Limited distribution for major Genentech products raises the ire of hospital pharmacies


Will higher costs to hospital pharmacies net higher revenue to Genentech?

In details broken first by Modern Healthcare and then by the Wall St. Journal Pharmalot blog, a confrontation is building between Genentech and certain hospital systems who are upset that Genentech has restricted distribution of three key oncology products—Avastin (bevacizumab), Herceptin (trastuzumab) and Rituxan (rituximab)—to six specialty distributors. The six are: ASD Healthcare and BiosolutionsDirect (both subsidiaries of AmerisourceBergen); Cardinal Health Specialty Solutions; McKesson Plasma and Biologics; Morris and Dickson Specialty Distribution, and Smith Medical Partners (subsidiary of H.D. Smith). All three are infused products; all three require refrigerated shipping and storage. A letter sent to hospital pharmacy directors in mid-September (the change went into effect on Oct. 1) from Genentech said, in part, “Genentech is committed to patient safety, to protecting the integrity of our medicines as they move through the supply chain, and to ensuring patients and healthcare providers are able to access the medicines when they need them,” and that the company wants to ensure that “we utilize the most appropriate distribution model for each of its medicines based on its unique characteristics.”

Subsequently, various health systems protested an increase in costs that, it was said, results from shifting the distribution from some 80 wholesalers who had handled the drugs to the six (it’s worth noting that the limited distributors are themselves the business units of the leading wholesalers in the country). Novation, a leading group purchasing organization (GPO) said that the shift will cost its 2,000 hospital customers $50 million more annually, according to the Pharmalot story. On Nov. 6, 10 hospital systems and academic medical centers sent a letter to the leadership of Congress stating that the change will force hospitals to keep more drug in their own inventory because “the medications can no longer be obtained through wholesalers with routine daily orders,” and that the “less expensive wholesaler channel,” arranged through the intercession of GPOs, is now unavailable to them.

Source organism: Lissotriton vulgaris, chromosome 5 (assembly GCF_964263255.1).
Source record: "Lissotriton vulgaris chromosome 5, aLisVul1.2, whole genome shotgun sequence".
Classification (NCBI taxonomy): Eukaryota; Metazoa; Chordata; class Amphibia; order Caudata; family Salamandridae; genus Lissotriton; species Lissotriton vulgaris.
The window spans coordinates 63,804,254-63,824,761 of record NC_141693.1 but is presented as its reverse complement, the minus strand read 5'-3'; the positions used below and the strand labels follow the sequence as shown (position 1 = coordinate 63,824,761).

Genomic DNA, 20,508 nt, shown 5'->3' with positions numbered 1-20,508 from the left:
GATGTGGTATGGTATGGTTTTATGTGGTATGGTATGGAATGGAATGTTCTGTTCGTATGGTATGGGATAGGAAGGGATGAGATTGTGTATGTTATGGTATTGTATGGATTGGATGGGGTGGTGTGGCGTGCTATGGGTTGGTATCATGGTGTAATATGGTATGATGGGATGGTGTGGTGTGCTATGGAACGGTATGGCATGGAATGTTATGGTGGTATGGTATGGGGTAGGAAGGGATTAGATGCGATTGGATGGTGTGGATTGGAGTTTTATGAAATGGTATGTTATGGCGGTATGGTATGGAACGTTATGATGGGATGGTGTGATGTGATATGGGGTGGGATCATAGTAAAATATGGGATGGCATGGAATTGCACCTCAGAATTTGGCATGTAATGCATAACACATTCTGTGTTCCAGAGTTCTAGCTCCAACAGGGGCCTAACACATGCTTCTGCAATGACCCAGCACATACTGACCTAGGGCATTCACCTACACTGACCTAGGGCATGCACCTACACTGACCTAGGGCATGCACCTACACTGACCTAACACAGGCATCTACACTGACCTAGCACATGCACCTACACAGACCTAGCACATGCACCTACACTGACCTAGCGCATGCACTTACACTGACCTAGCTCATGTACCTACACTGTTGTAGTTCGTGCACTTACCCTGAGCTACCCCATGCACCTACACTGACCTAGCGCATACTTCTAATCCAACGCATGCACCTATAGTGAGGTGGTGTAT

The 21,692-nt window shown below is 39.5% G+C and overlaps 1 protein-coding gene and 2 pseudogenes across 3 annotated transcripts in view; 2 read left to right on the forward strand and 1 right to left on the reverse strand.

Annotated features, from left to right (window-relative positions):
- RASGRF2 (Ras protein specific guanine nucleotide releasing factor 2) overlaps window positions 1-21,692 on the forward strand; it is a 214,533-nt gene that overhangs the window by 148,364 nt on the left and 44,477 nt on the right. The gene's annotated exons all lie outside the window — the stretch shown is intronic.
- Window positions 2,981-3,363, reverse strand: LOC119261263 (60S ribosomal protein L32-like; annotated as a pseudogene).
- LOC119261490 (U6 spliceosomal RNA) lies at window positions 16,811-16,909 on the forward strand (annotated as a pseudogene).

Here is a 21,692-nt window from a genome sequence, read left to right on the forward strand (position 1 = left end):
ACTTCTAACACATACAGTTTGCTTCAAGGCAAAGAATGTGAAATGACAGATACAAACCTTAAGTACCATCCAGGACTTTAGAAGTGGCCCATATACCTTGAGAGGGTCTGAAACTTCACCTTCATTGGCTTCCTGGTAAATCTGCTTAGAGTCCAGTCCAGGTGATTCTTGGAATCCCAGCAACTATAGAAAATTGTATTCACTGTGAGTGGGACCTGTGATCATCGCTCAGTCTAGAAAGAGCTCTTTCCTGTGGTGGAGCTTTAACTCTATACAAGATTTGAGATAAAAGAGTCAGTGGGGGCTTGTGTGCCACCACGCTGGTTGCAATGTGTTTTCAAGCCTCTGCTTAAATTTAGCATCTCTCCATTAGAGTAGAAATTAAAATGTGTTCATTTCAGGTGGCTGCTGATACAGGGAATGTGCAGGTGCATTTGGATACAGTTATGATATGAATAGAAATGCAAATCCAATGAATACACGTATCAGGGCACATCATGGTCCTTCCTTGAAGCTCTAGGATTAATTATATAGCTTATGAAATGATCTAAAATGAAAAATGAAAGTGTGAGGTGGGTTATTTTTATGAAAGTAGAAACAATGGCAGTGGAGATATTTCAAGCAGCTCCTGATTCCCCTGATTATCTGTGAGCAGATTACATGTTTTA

Ascension Health, one of the 10 signatories to the letter, also took a shot at Genentech by restricting access of Genentech sales reps to physicians at acute-care hospitals in the Ascension network.

At first glance, and by basic economic principles, a restriction on access to a marketed product means higher prices—and higher net revenue may well be an ulterior motive to Genentech’s action. At the same time, though, the inability to provide just-in-time delivery to hospitals is a head-scratcher; specialty distributors pride themselves on better and more flexible delivery than conventional wholesale channels. All three products have been on the market for quite a while (Avastin, the newest, was approved in 2004); thus, another factor, common to many blockbuster drugs, is that the cost of keeping it stocked at multiple distributors is more of a burden on the manufacturer than stocking it at a limited number of locations. Moreover, hospitals are by no means the only access point for patients to receive these drugs; there’s an ongoing wrestling match between health systems and community oncologists over who manages the care of cancer patients. (Making things even more complicated, there’s a different set of specialty distributors listed on Genentech’s authorized-distributor web page for physician offices rather than hospitals.)

There are also hints that the industry practices for handling cold chain pharmaceutical are at play here. The letter to Congress mentions that the switch “will also create additional logistical challenges and costs in how and where our facilities receive, store and dispose of the additional packaging that will be required.” The implication here is that specialty-distributor delivery is in individualized cold chain packaging and conventional wholesale deliveries are not—but if true that raises risks for deliveries that are not rigorously kept in a refrigerated state. Genentech’s allusion to “protecting the integrity of our medicines as they move through the supply chain” is on point. (Which is not to imply that conventional wholesalers just throw the products in a truck and go—Cardinal Health, for one, has developed a system of including refrigerant packs in the tote bins it delivers to pharmacies.)

Limited distribution is the pattern for more specialty pharmaceuticals; part of the rationale is to more easily arrange ancillary services (such as testing or patient support) to boost a product’s sales; another part is to exert more control over pricing and access. And with the growth in specialty pharmaceutical business, more of these confrontations will crop up.

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